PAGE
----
1 2 ½-pound butternut squash, peeled, seeded, and cut into ¾-inch cubes

½ cup extra virgin olive oil

1 small yellow onion, diced

1 stalk celery, diced

2 tablespoons white wine

1 ½ quarts water

1 bay leaf

1 sprig thyme

1 sprig Italian parsley

2 tablespoons heavy cream

¼ cup fresh sage leaves

1 to 2 cloves garlic, minced

2 tablespoons pine nuts

2 tablespoons grated Parmegiano-Reggiano

Kosher salt

Freshly ground black pepper

 

Preheat the oven to 350˚F. Toss together the butternut squash and 2 tablespoons of the oil in a large bowl. Spread on a baking tray and roast for about 45 to 50 minutes, or until tender.

 

Heat a large, heavy pot over medium heat until hot but not smoking. Add 2 tablespoons of the oil and swirl to coat the bottom of the pot. Add the onion and celery and sauté for 8 to 9 minutes, or until soft. Add the wine and simmer for a minute or so, scraping up the brown bits from the bottom of the pan with a heat-proof spatula. Add the butternut squash, water, bay leaf, thyme, parsley, and cream and bring to a boil. Simmer for about 15 minutes, or until the flavors come together.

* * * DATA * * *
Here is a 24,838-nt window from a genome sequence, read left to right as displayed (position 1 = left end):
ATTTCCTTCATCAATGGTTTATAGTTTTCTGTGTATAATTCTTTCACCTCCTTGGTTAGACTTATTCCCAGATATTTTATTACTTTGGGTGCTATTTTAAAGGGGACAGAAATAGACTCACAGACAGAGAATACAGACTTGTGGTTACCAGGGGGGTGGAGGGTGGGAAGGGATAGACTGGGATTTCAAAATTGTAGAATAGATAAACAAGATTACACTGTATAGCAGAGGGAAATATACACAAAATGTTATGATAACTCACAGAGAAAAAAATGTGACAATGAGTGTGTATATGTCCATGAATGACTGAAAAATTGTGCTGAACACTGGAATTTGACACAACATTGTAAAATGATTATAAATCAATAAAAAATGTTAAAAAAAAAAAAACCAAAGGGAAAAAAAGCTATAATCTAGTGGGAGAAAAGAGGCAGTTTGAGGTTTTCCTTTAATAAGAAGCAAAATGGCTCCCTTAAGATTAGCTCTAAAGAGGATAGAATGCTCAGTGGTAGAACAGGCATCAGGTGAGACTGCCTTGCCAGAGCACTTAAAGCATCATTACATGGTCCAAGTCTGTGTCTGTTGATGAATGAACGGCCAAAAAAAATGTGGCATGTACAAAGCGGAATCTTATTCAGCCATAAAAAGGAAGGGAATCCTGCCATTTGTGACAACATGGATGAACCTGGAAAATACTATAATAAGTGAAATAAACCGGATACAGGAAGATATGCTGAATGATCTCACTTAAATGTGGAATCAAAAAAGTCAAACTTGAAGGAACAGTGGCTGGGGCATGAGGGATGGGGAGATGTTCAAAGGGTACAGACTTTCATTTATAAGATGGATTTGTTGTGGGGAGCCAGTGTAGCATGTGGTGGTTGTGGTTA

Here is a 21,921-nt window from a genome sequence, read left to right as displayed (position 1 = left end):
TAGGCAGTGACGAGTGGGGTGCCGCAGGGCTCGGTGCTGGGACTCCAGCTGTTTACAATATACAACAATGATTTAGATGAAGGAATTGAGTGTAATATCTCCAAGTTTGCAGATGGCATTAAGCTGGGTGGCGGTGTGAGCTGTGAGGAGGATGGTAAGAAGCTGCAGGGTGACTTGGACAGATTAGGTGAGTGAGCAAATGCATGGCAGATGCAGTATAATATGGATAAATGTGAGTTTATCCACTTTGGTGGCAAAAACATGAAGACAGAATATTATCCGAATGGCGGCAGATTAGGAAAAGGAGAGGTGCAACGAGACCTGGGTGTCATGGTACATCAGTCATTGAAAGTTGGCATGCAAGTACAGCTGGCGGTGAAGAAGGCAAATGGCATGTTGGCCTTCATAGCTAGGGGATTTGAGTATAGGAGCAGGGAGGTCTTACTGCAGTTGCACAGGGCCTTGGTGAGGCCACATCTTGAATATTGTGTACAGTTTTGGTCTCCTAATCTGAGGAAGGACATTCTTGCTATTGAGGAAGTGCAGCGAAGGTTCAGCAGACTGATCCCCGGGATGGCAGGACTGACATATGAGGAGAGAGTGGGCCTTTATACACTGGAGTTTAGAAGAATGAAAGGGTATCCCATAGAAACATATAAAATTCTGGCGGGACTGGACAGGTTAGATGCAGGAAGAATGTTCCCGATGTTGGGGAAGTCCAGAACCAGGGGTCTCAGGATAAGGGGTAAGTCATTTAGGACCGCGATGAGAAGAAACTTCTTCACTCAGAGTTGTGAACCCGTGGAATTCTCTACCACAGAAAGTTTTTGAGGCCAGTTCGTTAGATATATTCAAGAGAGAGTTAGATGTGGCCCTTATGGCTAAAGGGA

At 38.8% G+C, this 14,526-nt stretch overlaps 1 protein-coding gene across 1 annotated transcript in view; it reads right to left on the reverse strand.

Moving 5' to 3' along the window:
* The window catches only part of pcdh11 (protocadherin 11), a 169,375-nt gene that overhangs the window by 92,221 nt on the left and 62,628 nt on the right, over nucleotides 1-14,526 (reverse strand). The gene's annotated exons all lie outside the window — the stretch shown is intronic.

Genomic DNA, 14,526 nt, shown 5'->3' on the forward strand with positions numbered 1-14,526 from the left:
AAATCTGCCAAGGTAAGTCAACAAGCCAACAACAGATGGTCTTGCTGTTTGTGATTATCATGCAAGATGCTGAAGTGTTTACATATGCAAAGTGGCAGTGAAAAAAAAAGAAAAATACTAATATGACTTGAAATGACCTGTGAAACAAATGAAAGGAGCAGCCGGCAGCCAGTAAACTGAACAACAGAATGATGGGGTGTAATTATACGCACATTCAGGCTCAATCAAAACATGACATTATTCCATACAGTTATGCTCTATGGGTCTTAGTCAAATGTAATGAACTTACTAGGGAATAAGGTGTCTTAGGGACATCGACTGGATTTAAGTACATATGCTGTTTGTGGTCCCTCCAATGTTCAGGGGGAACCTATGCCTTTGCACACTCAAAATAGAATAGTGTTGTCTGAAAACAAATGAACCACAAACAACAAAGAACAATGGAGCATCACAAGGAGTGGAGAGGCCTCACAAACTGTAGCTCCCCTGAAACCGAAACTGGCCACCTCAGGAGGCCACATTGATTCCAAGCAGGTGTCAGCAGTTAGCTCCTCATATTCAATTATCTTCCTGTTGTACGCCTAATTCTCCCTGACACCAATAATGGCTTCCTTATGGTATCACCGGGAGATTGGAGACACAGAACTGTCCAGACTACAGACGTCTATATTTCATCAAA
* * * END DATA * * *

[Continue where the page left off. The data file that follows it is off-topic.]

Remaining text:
Meanwhile, combine the sage, garlic, pine nuts, Parmegiano, and the remaining ¼ cup of oil in a food processor and pulse until smooth.

 

Discard the bay leaf, thyme sprig, and parsley sprig from the soup, remove from the heat, and puree with an immersion blender until smooth. Season to taste with salt and pepper. Ladle into bowls, drizzle with the pesto, and serve immediately.

 

Serves 6 as a first course. If you don’t have an immersion blender, you can use a regular blender but remember: never fill a blender more than half way with hot liquid. This means you will need to blend the soup in batches and reheat it before serving. Fall flavors dance in a bowl of soup. Sage pesto with a generous amount of olive oil floats as a brilliant emerald garnish on the surface of the soup and adds needed richness, elevating the simple pottage to delicious heights. Pass the remaining pesto at the table for diners to stir into their soup as they desire. Leftover sage pesto, should there be any, would be great on turkey sandwiches.